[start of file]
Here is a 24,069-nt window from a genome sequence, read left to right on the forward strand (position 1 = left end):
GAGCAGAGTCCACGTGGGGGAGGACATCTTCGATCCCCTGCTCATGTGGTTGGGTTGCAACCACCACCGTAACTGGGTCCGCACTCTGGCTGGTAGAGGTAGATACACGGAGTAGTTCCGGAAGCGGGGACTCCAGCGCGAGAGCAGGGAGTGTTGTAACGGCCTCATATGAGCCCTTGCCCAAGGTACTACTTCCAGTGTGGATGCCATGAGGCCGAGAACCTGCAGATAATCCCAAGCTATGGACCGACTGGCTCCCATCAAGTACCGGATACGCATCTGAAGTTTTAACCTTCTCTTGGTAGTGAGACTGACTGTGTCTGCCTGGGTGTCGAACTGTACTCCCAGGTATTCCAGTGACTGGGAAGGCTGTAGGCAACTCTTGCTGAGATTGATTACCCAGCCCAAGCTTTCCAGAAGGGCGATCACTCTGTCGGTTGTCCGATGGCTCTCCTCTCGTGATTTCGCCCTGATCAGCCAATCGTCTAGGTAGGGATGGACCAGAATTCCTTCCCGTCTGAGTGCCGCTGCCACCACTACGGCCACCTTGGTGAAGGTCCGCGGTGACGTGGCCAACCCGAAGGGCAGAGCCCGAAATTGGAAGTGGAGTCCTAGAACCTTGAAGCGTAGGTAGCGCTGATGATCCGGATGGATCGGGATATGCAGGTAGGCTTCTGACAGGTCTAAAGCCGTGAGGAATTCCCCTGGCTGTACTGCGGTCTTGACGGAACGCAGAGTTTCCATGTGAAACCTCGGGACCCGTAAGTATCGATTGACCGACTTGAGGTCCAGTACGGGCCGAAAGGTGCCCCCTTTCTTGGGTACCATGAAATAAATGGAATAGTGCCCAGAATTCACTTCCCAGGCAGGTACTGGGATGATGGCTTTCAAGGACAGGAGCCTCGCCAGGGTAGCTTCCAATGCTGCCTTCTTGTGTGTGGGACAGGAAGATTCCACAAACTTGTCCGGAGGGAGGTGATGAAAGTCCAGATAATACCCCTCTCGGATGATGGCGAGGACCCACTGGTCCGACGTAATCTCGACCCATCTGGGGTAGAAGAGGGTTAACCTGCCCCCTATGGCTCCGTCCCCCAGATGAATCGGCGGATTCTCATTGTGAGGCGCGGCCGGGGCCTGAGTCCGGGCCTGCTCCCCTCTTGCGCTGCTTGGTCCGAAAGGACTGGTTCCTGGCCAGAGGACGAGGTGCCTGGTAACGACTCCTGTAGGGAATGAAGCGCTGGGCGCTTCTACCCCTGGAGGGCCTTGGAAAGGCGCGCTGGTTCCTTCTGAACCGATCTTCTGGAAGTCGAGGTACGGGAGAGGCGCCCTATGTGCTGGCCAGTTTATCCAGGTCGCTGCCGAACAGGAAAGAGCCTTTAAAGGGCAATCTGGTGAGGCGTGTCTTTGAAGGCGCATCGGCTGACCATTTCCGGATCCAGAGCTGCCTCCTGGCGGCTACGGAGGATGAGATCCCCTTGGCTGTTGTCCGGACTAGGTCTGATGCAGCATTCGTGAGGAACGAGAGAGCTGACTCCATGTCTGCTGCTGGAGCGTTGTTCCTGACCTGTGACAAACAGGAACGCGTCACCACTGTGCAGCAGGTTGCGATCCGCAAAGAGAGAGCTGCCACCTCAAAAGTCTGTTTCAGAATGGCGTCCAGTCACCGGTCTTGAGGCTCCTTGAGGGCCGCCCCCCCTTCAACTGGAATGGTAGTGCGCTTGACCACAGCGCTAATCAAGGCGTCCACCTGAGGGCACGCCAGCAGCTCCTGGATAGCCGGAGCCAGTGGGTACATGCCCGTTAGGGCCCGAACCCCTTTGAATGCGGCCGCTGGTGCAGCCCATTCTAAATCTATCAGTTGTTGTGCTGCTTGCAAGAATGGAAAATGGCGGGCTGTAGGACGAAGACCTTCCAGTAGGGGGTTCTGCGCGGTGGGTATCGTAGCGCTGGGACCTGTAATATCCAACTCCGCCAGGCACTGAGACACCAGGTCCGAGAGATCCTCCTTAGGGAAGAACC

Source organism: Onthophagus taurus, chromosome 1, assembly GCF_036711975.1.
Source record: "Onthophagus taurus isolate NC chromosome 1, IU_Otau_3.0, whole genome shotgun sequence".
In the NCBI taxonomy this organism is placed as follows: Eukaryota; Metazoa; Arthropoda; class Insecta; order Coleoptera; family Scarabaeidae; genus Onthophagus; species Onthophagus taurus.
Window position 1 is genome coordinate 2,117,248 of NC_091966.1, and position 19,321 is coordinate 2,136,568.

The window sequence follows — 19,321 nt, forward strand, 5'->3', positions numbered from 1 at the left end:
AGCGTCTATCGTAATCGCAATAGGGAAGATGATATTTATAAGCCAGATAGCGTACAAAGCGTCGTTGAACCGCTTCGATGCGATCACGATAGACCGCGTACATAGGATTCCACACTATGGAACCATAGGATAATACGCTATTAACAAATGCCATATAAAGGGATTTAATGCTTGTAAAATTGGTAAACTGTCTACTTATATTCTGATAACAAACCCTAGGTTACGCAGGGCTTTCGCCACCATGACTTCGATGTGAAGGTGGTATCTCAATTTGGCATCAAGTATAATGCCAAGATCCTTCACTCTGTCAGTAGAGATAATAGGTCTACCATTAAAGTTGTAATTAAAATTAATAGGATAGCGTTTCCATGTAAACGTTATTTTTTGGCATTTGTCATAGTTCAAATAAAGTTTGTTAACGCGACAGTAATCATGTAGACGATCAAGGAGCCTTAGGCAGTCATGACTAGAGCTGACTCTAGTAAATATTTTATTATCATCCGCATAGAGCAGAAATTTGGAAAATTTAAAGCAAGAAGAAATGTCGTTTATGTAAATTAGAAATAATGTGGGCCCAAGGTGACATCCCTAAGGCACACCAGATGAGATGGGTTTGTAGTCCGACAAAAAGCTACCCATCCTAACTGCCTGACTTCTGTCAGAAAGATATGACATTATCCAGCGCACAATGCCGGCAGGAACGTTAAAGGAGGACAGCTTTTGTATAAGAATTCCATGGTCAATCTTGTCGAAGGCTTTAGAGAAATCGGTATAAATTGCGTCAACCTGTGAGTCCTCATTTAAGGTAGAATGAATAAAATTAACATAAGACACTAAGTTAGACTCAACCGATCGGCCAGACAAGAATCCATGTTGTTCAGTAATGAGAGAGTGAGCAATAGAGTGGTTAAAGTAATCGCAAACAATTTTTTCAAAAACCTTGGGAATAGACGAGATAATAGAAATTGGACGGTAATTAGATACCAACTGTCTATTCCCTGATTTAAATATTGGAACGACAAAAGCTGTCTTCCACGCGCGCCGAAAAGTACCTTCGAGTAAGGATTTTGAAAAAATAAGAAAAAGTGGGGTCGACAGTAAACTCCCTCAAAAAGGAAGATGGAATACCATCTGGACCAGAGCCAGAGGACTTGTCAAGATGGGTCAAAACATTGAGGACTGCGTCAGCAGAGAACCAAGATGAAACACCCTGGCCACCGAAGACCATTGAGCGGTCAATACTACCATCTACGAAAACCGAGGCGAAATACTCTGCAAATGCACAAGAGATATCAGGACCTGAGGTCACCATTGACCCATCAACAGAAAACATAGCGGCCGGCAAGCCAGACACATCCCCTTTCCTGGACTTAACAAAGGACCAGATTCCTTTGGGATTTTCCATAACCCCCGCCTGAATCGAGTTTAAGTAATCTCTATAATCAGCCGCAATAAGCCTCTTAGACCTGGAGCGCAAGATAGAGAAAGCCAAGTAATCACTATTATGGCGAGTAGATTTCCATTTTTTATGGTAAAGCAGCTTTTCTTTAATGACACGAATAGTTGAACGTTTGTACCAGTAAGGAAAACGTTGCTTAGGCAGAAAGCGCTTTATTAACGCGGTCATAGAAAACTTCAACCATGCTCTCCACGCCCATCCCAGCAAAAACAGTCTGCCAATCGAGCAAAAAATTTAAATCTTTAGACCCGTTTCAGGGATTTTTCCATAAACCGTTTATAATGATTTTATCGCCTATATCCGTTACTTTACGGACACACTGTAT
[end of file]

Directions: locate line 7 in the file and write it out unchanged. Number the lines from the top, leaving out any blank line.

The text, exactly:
The window sequence follows — 19,321 nt, forward strand, 5'->3', positions numbered from 1 at the left end: